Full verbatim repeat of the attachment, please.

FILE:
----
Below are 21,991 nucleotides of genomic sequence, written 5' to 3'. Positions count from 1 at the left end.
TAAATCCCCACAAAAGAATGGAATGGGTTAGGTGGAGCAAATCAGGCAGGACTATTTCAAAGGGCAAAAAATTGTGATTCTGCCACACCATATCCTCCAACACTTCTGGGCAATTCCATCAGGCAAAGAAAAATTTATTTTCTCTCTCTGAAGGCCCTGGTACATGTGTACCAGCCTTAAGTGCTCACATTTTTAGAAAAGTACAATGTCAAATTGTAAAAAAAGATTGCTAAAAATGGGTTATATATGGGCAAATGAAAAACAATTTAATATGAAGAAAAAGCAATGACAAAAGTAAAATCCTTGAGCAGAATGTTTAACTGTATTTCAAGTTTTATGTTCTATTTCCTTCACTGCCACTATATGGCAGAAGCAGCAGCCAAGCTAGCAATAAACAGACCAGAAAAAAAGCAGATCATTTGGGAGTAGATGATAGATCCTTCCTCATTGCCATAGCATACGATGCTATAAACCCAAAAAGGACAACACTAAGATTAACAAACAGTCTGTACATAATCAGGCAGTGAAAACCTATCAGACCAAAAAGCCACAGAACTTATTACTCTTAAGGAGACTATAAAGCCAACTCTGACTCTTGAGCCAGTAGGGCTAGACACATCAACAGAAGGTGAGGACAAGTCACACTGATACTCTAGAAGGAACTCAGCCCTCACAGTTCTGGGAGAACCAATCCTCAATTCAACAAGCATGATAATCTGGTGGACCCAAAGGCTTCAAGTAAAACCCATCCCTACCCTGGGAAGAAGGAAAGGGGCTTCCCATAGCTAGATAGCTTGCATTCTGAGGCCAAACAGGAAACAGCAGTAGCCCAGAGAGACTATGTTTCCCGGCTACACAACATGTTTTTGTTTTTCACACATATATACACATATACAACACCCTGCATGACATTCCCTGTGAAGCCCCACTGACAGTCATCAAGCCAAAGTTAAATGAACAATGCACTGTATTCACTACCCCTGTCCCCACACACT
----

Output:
Below are 21,991 nucleotides of genomic sequence, written 5' to 3'. Positions count from 1 at the left end.
TAAATCCCCACAAAAGAATGGAATGGGTTAGGTGGAGCAAATCAGGCAGGACTATTTCAAAGGGCAAAAAATTGTGATTCTGCCACACCATATCCTCCAACACTTCTGGGCAATTCCATCAGGCAAAGAAAAATTTATTTTCTCTCTCTGAAGGCCCTGGTACATGTGTACCAGCCTTAAGTGCTCACATTTTTAGAAAAGTACAATGTCAAATTGTAAAAAAAGATTGCTAAAAATGGGTTATATATGGGCAAATGAAAAACAATTTAATATGAAGAAAAAGCAATGACAAAAGTAAAATCCTTGAGCAGAATGTTTAACTGTATTTCAAGTTTTATGTTCTATTTCCTTCACTGCCACTATATGGCAGAAGCAGCAGCCAAGCTAGCAATAAACAGACCAGAAAAAAAGCAGATCATTTGGGAGTAGATGATAGATCCTTCCTCATTGCCATAGCATACGATGCTATAAACCCAAAAAGGACAACACTAAGATTAACAAACAGTCTGTACATAATCAGGCAGTGAAAACCTATCAGACCAAAAAGCCACAGAACTTATTACTCTTAAGGAGACTATAAAGCCAACTCTGACTCTTGAGCCAGTAGGGCTAGACACATCAACAGAAGGTGAGGACAAGTCACACTGATACTCTAGAAGGAACTCAGCCCTCACAGTTCTGGGAGAACCAATCCTCAATTCAACAAGCATGATAATCTGGTGGACCCAAAGGCTTCAAGTAAAACCCATCCCTACCCTGGGAAGAAGGAAAGGGGCTTCCCATAGCTAGATAGCTTGCATTCTGAGGCCAAACAGGAAACAGCAGTAGCCCAGAGAGACTATGTTTCCCGGCTACACAACATGTTTTTGTTTTTCACACATATATACACATATACAACACCCTGCATGACATTCCCTGTGAAGCCCCACTGACAGTCATCAAGCCAAAGTTAAATGAACAATGCACTGTATTCACTACCCCTGTCCCCACACACT